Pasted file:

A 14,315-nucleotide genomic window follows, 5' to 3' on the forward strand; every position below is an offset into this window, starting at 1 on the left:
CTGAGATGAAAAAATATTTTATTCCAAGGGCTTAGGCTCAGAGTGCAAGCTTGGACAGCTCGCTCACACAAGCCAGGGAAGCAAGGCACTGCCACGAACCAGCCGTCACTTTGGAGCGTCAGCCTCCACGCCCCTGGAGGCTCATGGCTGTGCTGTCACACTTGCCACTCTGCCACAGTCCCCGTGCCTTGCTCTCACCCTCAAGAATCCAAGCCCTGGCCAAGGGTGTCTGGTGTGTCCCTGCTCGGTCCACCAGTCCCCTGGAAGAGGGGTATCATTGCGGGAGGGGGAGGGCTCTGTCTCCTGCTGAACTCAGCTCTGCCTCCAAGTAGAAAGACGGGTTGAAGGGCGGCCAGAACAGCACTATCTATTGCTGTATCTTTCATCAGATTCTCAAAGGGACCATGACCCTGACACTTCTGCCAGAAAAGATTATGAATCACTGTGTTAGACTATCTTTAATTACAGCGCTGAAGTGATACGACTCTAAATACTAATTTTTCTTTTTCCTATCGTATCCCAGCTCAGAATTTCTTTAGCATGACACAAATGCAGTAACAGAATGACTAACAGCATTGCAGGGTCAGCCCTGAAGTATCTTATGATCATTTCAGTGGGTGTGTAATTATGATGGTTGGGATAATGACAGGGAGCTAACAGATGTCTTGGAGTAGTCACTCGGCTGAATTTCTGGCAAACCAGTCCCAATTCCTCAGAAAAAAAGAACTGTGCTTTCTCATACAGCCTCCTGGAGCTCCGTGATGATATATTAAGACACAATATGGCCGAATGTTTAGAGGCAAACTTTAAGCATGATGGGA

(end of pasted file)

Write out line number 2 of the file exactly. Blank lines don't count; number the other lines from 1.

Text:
CTGAGATGAAAAAATATTTTATTCCAAGGGCTTAGGCTCAGAGTGCAAGCTTGGACAGCTCGCTCACACAAGCCAGGGAAGCAAGGCACTGCCACGAACCAGCCGTCACTTTGGAGCGTCAGCCTCCACGCCCCTGGAGGCTCATGGCTGTGCTGTCACACTTGCCACTCTGCCACAGTCCCCGTGCCTTGCTCTCACCCTCAAGAATCCAAGCCCTGGCCAAGGGTGTCTGGTGTGTCCCTGCTCGGTCCACCAGTCCCCTGGAAGAGGGGTATCATTGCGGGAGGGGGAGGGCTCTGTCTCCTGCTGAACTCAGCTCTGCCTCCAAGTAGAAAGACGGGTTGAAGGGCGGCCAGAACAGCACTATCTATTGCTGTATCTTTCATCAGATTCTCAAAGGGACCATGACCCTGACACTTCTGCCAGAAAAGATTATGAATCACTGTGTTAGACTATCTTTAATTACAGCGCTGAAGTGATACGACTCTAAATACTAATTTTTCTTTTTCCTATCGTATCCCAGCTCAGAATTTCTTTAGCATGACACAAATGCAGTAACAGAATGACTAACAGCATTGCAGGGTCAGCCCTGAAGTATCTTATGATCATTTCAGTGGGTGTGTAATTATGATGGTTGGGATAATGACAGGGAGCTAACAGATGTCTTGGAGTAGTCACTCGGCTGAATTTCTGGCAAACCAGTCCCAATTCCTCAGAAAAAAAGAACTGTGCTTTCTCATACAGCCTCCTGGAGCTCCGTGATGATATATTAAGACACAATATGGCCGAATGTTTAGAGGCAAACTTTAAGCATGATGGGA